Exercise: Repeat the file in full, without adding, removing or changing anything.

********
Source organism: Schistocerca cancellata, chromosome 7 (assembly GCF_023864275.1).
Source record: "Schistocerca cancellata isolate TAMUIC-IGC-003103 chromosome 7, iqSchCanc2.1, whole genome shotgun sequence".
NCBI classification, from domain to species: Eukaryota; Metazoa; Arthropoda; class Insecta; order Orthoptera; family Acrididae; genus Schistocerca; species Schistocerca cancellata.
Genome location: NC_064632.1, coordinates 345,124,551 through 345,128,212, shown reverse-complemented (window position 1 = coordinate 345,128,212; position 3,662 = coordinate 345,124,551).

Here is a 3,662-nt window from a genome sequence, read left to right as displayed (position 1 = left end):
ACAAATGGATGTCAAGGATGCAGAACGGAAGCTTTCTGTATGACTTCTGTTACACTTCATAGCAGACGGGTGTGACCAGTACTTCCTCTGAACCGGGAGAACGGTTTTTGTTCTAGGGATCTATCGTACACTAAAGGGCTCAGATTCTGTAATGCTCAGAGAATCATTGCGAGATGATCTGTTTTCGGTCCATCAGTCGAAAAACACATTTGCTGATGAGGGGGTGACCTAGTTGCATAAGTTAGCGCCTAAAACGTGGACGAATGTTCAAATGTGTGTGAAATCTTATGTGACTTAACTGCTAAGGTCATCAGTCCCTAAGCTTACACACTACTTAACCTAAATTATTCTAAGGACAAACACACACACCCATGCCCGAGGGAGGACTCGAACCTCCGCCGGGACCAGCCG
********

Source organism: Schistocerca cancellata, chromosome 7 (assembly GCF_023864275.1).
Source record: "Schistocerca cancellata isolate TAMUIC-IGC-003103 chromosome 7, iqSchCanc2.1, whole genome shotgun sequence".
NCBI classification, from domain to species: Eukaryota; Metazoa; Arthropoda; class Insecta; order Orthoptera; family Acrididae; genus Schistocerca; species Schistocerca cancellata.
Genome location: NC_064632.1, coordinates 345,124,551 through 345,128,212, shown reverse-complemented (window position 1 = coordinate 345,128,212; position 3,662 = coordinate 345,124,551).

Here is a 3,662-nt window from a genome sequence, read left to right as displayed (position 1 = left end):
ACAAATGGATGTCAAGGATGCAGAACGGAAGCTTTCTGTATGACTTCTGTTACACTTCATAGCAGACGGGTGTGACCAGTACTTCCTCTGAACCGGGAGAACGGTTTTTGTTCTAGGGATCTATCGTACACTAAAGGGCTCAGATTCTGTAATGCTCAGAGAATCATTGCGAGATGATCTGTTTTCGGTCCATCAGTCGAAAAACACATTTGCTGATGAGGGGGTGACCTAGTTGCATAAGTTAGCGCCTAAAACGTGGACGAATGTTCAAATGTGTGTGAAATCTTATGTGACTTAACTGCTAAGGTCATCAGTCCCTAAGCTTACACACTACTTAACCTAAATTATTCTAAGGACAAACACACACACCCATGCCCGAGGGAGGACTCGAACCTCCGCCGGGACCAGCCG